A Delhi Court acquitted human rights defender Irom Sharmila of an “attempt to commit suicide” charge. The government of Manipur must in turn immediately drop the charges against her, said the ICJ today.
Irom Sharmila, was charged under section 309 the Indian Penal Code.
She has been on a continuous hunger strike for over 15 years, demanding repeal of the Armed Forces Special Powers Act (AFSPA).
“This order is a welcome recognition that Irom Sharmila’s hunger strike is a form of peaceful dissent and protest protected by the right to freedom of expression,” said Sam Zarifi, ICJ’s Asia Director.
This week, Iron Sharmila was acquitted of the charges against her in Delhi. The case against her in Manipur is, however, still on-going.
The decision of the Delhi court is not binding on the courts in Manipur, but the charges are analogous, and similar reasoning should prevail, the ICJ says.
“The government of Manipur should drop the other charges under section 309 against her, and release her immediately and unconditionally,” said Zarifi.
On at least two occasions previously, courts in Manipur have directed that Irom Sharmila be released, saying that charges under section 309 were not applicable.
“The use of section 309 against Sharmila highlights the outdated and absurd nature of this law,” Zarifi said.
“The government should expedite the repeal of 309 and, instead of criminalizing Irom Sharmila’s protest, focus on the reason behind it and repeal the AFSPA,” he added.
The AFSPA gives armed forces a range of “special powers” in “disturbed areas”, which include the power to arrest without warrant, to enter and search any premises, and in certain circumstances, “fire upon or otherwise use force, even to the causing of death”.
Furthermore, under the AFSPA, governmental permission, or sanction, is required before any member of the armed forces can be prosecuted for crimes in a civilian court.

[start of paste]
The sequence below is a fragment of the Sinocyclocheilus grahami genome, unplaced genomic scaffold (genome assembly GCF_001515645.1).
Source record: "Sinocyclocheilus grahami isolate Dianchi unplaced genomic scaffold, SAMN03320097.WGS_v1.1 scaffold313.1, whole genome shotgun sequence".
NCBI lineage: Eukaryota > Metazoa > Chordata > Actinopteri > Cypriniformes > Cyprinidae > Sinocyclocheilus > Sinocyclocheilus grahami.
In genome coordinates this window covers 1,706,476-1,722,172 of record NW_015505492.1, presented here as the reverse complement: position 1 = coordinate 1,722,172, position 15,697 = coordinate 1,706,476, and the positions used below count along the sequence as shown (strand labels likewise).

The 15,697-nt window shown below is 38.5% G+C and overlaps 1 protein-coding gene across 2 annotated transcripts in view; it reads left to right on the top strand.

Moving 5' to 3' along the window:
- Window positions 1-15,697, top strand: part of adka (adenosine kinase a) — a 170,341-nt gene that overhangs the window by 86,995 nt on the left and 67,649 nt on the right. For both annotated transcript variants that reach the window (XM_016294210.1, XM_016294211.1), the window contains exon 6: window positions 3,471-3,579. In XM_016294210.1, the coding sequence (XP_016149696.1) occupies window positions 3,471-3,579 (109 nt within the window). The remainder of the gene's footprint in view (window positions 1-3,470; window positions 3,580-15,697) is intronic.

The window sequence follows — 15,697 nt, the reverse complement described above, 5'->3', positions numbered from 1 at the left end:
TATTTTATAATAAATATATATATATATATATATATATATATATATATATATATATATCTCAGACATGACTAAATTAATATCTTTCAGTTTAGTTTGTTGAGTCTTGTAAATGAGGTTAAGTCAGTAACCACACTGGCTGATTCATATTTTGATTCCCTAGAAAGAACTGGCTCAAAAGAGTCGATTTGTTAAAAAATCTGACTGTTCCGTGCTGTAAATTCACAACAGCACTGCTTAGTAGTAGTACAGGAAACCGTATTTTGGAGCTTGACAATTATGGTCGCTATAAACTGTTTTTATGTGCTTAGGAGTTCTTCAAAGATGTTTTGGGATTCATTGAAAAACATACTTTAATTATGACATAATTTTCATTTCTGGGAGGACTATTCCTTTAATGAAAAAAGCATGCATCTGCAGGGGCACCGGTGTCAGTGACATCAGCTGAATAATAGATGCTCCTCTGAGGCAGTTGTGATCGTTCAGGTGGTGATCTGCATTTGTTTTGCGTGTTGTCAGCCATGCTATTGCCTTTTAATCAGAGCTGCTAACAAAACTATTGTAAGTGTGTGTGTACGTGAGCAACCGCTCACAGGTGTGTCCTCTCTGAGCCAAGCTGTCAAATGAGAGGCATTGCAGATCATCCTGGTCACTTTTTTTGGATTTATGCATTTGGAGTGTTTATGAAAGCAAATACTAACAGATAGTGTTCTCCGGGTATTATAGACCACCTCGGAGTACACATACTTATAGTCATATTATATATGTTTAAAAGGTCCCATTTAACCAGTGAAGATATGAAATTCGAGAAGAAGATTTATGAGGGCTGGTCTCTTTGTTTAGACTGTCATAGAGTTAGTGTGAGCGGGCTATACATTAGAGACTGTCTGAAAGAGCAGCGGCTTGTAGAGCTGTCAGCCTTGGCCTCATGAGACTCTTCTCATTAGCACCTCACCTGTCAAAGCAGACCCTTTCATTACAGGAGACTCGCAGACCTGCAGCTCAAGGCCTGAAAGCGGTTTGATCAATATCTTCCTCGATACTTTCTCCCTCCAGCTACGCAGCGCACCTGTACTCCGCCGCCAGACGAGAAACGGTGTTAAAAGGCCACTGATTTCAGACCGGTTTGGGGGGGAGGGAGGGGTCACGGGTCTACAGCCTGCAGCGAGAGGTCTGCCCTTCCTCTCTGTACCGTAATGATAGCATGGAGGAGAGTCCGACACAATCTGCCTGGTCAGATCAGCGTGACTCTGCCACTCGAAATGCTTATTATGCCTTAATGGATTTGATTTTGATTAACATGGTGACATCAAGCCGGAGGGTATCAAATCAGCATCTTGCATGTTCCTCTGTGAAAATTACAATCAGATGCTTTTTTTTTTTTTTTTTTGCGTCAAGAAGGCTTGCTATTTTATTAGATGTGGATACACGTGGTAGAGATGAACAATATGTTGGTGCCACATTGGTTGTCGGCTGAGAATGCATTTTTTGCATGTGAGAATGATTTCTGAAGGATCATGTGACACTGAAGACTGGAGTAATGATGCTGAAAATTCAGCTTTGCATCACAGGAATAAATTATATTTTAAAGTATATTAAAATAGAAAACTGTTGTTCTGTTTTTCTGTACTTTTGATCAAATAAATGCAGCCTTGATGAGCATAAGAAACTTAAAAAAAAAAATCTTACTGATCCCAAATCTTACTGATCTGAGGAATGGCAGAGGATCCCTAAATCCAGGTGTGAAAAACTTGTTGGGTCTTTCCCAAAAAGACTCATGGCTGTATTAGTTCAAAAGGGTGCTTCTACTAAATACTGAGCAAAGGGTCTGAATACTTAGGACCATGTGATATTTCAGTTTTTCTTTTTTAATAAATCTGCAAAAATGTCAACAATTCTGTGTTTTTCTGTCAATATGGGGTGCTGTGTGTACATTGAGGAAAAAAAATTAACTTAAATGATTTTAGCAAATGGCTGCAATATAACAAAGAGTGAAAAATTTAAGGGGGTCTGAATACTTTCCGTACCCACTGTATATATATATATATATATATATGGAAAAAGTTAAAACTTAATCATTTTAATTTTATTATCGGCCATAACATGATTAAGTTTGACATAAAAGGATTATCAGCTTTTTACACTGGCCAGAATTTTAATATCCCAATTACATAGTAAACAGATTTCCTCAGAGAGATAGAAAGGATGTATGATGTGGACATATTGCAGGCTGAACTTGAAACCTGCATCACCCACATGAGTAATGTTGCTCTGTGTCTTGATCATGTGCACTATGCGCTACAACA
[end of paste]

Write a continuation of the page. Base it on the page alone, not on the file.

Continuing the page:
These provisions are inconsistent with a range of human rights, including the right to life and right to remedy.
They have also facilitated torture, rape and enforced disappearances in areas where operational, the ICJ notes.
“This law is inconsistent with India’s human rights obligations, and has led to human rights violations, wide-spread impunity, and immense grief and suffering in the areas where it operates”, Zarifi said.
“It is high time that it was taken off the books”.
Irom Sharmila began a hunger strike in November 2000, calling for the repeal of the AFSPA, following the unlawful killing of 10 civilians by security forces purportedly acting under it in Malom.
She was arrested by the Manipur government in 2000 under section 309 of the Indian Penal Code, which prohibits an “attempt to commit suicide”.
Irom Sharmila has been in custody almost continuously since her initial arrest, and has continued her hunger strike.
She is fed through a nasal tube at the Jawaharlal Nehru hospital in Imphal where she is usually held.
The Delhi government also charged her on similar grounds with respect to an incident from 2006, when she held a protest in their jurisdiction.
In 2014, a Manipur court quashed charges under section 309 against Irom Sharmila, saying “The agitation of Irom Chanu Sharmila is a political demand through lawful means of repealing a valid statute. … she may continue with the fast till her demand is met politically by the Government”.
However, since she continued her hunger strike, she was immediately re-arrested on the same grounds.
In its 210th report, the Indian Law Commission has recommended that section 309 be repealed. In 2011, the Supreme Court said: “the time has come when [section 309] should be deleted by Parliament as it has become anachronistic.”
In 2014, the government announced that it was in the process of repealing 309.
The AFSPA applies to “disturbed areas” in the states of Arunachal Pradesh, Assam, Manipur, Meghalaya, Mizoram, Nagaland and Tripura.
An almost identical law is also applicable in Jammu and Kashmir.NewsPress releases